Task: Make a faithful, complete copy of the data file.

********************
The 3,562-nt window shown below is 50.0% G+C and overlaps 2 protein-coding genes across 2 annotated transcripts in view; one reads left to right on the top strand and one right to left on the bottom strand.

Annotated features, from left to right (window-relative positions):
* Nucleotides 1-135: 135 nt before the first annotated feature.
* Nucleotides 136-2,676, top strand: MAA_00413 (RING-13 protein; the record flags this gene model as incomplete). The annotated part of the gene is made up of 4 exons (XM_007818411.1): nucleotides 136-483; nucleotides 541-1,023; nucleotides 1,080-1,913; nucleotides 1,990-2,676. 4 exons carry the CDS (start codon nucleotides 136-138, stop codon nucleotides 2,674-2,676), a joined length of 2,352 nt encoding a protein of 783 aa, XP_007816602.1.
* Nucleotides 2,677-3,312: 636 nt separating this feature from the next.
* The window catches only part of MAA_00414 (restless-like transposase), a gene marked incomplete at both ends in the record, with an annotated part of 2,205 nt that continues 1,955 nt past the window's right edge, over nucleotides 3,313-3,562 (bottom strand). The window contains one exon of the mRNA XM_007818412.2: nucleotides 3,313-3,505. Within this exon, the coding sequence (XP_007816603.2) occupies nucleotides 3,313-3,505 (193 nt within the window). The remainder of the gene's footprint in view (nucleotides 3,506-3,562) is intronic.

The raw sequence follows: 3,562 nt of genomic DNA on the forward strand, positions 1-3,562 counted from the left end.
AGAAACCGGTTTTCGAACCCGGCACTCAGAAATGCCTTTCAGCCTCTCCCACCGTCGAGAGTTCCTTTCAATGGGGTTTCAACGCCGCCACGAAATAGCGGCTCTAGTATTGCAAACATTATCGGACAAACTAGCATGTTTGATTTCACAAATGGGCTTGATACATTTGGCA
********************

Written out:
The 3,562-nt window shown below is 50.0% G+C and overlaps 2 protein-coding genes across 2 annotated transcripts in view; one reads left to right on the top strand and one right to left on the bottom strand.

Annotated features, from left to right (window-relative positions):
* Nucleotides 1-135: 135 nt before the first annotated feature.
* Nucleotides 136-2,676, top strand: MAA_00413 (RING-13 protein; the record flags this gene model as incomplete). The annotated part of the gene is made up of 4 exons (XM_007818411.1): nucleotides 136-483; nucleotides 541-1,023; nucleotides 1,080-1,913; nucleotides 1,990-2,676. 4 exons carry the CDS (start codon nucleotides 136-138, stop codon nucleotides 2,674-2,676), a joined length of 2,352 nt encoding a protein of 783 aa, XP_007816602.1.
* Nucleotides 2,677-3,312: 636 nt separating this feature from the next.
* The window catches only part of MAA_00414 (restless-like transposase), a gene marked incomplete at both ends in the record, with an annotated part of 2,205 nt that continues 1,955 nt past the window's right edge, over nucleotides 3,313-3,562 (bottom strand). The window contains one exon of the mRNA XM_007818412.2: nucleotides 3,313-3,505. Within this exon, the coding sequence (XP_007816603.2) occupies nucleotides 3,313-3,505 (193 nt within the window). The remainder of the gene's footprint in view (nucleotides 3,506-3,562) is intronic.

The raw sequence follows: 3,562 nt of genomic DNA on the forward strand, positions 1-3,562 counted from the left end.
AGAAACCGGTTTTCGAACCCGGCACTCAGAAATGCCTTTCAGCCTCTCCCACCGTCGAGAGTTCCTTTCAATGGGGTTTCAACGCCGCCACGAAATAGCGGCTCTAGTATTGCAAACATTATCGGACAAACTAGCATGTTTGATTTCACAAATGGGCTTGATACATTTGGCA